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A summer heat wave could make what’s an already a climb-heavy and challenging Vuelta a España even harder.
With forecasters calling for record temperatures across much of Spain — including an expected high of 47C (116F) this week in Córdoba in southern Spain — teams and riders are bracing for what could be one of the hottest editions of the Spanish grand tour in several years.
“Anyone who can handle the heat will be at a distinct advantage during this Vuelta,” said Bike Exchange sport director Matt White in a phone interview with VeloNews. “It will be warm already in Burgos and only get hotter as we head south.”
The 76th Vuelta clicks into gear Saturday in Burgos in Spain’s Castilla y León region, where temperatures are expected to reach the mid- to upper-90s over the weekend.
Burgos is expected to cool off by mid-week next week, but by then, the route drives southeast across Spain’s central meseta before hitting the Mediterranean Coast.
From there, it’s more than a week more of racing across Valencia, Murcia, Andalucía and Extremadura, four regions in the southern half of Spain notorious for its extreme heat during the summer.
Vuelta is one week earlier, and hotter, due to Olympics
With two of the three opening weeks of the Vuelta being contested in August, White expects temperatures to be a major factor in deciding who wins the 2021 Vuelta.
“Some guys just perform better in it,” White said. “The guys who can win this Vuelta must be able to handle racing in hot temperatures. It could be one of the hottest we’ve seen in a few years.”
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The heatwave engulfing Spain and parts of Europe could see the peloton facing its most extreme temperatures for the first time since 2019.
Last year’s pandemic calendar saw the major grand tours pushed back into September, October and even early November. This year’s Giro d’Italia and Tour de France, back in their traditional spots on the calendar, only saw a few days where heat was a major factor.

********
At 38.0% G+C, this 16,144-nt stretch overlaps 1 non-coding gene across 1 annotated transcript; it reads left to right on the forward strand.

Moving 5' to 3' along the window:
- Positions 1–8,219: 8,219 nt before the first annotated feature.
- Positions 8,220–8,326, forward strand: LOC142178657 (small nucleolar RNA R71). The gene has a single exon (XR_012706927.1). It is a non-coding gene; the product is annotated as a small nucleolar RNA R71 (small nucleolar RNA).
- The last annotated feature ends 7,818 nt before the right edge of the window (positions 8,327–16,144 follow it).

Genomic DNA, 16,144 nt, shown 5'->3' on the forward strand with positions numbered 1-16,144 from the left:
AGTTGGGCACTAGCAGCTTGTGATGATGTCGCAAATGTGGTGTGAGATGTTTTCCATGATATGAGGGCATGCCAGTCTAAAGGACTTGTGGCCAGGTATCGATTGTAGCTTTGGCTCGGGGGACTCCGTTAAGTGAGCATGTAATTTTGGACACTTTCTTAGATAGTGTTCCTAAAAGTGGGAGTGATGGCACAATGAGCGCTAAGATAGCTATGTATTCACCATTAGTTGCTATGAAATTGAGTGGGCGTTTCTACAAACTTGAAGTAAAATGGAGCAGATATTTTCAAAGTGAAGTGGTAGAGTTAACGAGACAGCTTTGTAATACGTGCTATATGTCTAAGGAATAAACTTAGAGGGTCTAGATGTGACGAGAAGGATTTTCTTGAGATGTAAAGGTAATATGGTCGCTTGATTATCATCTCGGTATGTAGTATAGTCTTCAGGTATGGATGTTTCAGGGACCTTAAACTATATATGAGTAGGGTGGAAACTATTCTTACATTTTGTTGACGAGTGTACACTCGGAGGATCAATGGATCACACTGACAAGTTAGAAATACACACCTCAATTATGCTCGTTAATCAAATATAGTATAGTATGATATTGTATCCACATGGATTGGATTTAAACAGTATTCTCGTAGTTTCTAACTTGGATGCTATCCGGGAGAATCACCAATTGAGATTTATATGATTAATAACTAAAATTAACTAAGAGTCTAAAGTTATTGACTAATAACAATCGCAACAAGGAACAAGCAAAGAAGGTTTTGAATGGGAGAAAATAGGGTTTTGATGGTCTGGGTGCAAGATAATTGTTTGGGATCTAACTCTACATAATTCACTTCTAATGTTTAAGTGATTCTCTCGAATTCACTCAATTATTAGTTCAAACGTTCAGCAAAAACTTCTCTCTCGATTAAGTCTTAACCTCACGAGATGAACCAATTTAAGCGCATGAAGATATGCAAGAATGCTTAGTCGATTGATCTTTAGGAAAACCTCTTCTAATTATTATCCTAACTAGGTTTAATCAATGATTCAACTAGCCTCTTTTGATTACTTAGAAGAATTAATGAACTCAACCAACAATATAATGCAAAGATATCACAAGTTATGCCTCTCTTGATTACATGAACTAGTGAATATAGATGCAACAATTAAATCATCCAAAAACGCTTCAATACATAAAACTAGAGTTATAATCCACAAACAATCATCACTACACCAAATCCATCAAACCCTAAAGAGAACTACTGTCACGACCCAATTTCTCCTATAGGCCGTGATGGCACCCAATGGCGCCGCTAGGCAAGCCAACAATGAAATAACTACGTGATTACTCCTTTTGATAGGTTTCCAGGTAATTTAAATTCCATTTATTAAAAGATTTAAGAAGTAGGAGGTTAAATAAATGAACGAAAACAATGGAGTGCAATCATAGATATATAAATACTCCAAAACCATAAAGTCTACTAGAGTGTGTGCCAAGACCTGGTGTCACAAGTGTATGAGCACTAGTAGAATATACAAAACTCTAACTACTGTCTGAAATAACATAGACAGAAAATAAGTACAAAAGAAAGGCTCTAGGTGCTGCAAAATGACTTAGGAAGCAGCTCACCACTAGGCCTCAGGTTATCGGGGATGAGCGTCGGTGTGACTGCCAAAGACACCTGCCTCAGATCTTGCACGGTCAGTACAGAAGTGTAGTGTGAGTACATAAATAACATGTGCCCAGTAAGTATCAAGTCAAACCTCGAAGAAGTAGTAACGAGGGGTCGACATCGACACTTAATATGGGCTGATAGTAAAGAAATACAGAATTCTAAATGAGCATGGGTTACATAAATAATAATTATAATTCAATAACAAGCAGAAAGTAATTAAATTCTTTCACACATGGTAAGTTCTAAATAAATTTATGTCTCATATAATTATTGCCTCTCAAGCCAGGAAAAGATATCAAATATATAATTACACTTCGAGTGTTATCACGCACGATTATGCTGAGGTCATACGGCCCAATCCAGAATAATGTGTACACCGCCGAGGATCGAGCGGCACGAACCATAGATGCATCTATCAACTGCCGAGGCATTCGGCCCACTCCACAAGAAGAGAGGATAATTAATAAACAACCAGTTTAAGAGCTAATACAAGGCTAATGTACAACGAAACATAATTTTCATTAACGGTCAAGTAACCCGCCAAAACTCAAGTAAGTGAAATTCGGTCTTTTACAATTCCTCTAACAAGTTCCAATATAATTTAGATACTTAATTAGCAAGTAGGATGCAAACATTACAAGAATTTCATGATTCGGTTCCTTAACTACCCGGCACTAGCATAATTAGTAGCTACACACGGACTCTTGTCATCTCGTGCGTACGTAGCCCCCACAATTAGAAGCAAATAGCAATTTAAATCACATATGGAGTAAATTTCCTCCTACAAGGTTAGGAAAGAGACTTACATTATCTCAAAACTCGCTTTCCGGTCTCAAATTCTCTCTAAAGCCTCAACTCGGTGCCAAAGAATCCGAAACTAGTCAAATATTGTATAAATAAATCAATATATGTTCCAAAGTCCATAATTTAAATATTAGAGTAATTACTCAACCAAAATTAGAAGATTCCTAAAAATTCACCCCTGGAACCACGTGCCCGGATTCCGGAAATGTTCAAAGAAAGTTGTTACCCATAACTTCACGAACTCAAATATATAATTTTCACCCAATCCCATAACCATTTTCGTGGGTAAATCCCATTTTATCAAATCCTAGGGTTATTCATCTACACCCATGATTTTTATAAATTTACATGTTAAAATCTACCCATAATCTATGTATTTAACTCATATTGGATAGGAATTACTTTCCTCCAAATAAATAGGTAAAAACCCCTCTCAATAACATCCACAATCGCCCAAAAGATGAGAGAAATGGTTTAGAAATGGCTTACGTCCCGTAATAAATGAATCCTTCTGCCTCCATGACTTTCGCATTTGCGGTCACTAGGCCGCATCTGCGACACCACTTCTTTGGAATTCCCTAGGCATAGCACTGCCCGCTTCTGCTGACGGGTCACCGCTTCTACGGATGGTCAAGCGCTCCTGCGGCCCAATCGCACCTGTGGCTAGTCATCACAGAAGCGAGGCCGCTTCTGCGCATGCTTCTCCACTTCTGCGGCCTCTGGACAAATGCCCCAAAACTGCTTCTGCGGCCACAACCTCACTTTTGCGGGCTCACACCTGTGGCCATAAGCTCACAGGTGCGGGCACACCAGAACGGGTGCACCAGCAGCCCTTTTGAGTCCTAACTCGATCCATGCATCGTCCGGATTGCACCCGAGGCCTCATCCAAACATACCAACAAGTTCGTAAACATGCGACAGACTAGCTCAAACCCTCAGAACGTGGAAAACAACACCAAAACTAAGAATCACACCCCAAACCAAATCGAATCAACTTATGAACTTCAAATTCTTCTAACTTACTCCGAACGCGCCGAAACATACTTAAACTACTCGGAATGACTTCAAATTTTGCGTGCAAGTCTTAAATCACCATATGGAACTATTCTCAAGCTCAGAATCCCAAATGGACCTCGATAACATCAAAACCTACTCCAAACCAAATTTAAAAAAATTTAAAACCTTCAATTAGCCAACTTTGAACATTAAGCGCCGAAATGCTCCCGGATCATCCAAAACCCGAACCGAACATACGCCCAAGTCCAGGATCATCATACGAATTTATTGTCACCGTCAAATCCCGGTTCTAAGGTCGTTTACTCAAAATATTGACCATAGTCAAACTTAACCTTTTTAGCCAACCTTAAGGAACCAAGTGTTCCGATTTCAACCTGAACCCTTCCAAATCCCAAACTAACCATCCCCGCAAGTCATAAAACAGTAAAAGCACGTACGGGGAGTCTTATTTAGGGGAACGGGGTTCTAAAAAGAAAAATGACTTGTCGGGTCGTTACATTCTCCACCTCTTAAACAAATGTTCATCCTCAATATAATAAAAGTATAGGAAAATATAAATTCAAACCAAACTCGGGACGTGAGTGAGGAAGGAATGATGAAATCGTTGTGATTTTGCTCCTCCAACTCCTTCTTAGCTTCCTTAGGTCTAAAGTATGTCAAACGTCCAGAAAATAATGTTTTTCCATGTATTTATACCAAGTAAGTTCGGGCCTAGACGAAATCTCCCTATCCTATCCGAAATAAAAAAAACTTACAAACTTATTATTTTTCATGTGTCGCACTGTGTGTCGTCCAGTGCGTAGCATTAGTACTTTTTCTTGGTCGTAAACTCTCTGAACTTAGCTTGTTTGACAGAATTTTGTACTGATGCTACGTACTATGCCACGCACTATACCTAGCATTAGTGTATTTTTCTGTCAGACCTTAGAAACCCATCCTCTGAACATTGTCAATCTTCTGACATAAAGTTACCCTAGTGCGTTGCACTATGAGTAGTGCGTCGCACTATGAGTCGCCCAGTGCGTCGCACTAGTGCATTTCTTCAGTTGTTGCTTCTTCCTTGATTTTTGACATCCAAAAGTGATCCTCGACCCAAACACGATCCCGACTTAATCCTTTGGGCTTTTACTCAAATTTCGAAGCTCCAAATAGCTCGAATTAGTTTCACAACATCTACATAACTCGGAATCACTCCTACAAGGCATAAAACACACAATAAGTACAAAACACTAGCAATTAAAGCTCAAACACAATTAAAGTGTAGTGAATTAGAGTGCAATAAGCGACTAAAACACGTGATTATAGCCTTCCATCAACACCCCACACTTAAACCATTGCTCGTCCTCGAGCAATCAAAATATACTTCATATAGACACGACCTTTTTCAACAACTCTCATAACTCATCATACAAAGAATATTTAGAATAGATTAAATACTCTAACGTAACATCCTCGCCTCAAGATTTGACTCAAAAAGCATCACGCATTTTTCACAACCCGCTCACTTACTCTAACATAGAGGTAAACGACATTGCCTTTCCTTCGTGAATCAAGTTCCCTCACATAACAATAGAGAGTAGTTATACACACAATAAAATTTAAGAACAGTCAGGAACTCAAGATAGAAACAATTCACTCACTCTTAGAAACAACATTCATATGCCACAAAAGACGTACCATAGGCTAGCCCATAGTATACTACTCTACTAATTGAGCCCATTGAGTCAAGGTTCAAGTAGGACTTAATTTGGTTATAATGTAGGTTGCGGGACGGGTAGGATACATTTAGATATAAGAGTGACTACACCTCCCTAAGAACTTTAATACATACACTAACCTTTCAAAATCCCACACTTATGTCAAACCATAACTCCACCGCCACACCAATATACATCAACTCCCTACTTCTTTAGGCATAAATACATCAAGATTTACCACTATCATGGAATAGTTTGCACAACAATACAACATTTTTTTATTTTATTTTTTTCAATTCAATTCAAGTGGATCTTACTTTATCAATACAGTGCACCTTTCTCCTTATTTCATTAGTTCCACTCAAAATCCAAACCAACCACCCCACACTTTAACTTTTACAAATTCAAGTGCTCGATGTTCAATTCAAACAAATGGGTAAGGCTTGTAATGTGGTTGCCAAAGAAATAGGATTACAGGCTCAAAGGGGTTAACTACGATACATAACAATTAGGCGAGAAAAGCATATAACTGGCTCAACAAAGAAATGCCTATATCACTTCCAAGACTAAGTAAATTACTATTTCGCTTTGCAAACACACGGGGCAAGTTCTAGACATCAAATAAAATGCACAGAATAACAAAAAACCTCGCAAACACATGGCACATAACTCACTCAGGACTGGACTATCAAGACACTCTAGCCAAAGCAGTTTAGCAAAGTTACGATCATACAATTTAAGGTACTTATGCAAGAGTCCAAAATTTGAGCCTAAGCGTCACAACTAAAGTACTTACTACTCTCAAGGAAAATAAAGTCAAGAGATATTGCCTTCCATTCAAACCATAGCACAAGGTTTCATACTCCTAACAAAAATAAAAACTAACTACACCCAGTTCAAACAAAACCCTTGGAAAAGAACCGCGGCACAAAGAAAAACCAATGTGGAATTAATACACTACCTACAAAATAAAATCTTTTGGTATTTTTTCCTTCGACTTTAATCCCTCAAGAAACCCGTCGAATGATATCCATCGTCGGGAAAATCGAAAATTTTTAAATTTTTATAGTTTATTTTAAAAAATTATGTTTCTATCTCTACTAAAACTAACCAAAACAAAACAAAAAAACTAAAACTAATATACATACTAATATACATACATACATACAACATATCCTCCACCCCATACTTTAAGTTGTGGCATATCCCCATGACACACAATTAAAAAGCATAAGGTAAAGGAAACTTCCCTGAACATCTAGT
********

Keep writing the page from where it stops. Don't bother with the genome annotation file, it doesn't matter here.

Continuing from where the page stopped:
It’s been several years since the Vuelta will see temperatures this hot.
Last year, with the race postponed due to the coronavirus pandemic, the Vuelta ended in early November, assuring cool temperatures across the three-week course.
The other editions over the past few years have stayed largely in northern Spain, and extreme heat was rarely a major concern.
Overall, the heat and the Vuelta are often synonymous, and this year even more so.
With the Olympic Games juggling the calendar, the Vuelta is starting a week early, with two of its three weeks being contested in August, when temperatures are at their most extreme across the Iberian peninsula.
Teams are already bracing for what could be two weeks of heat-influenced racing before the race finally dips into the northern part of Spain for the final week, where temperatures are traditionally much cooler.
Top riders will be incorporating some mid-day training rides into their routines before arriving to the Vuelta just to give their bodies a chance to adjust to riding and racing in very warm temperatures.
Teams will also tweak their nutritional and rehydration protocols to make sure riders are fully replenished after each day of racing.
With stage starts sometimes as late at 2 p.m., the peloton is often racing during the hottest part of the day.
White said the extreme heat not only takes it out of the athletes, but puts a damper on the action.
“It can make the race more negative,” White said. “Guys cannot race flat-out four or five hours a day in temperatures that are in the 90s. It does impact the performance.”
Any winner will need to endure the potentially race-breaking extreme heat before finding reprieve in the final week, where the Vuelta’s most decisive and challenging stages await.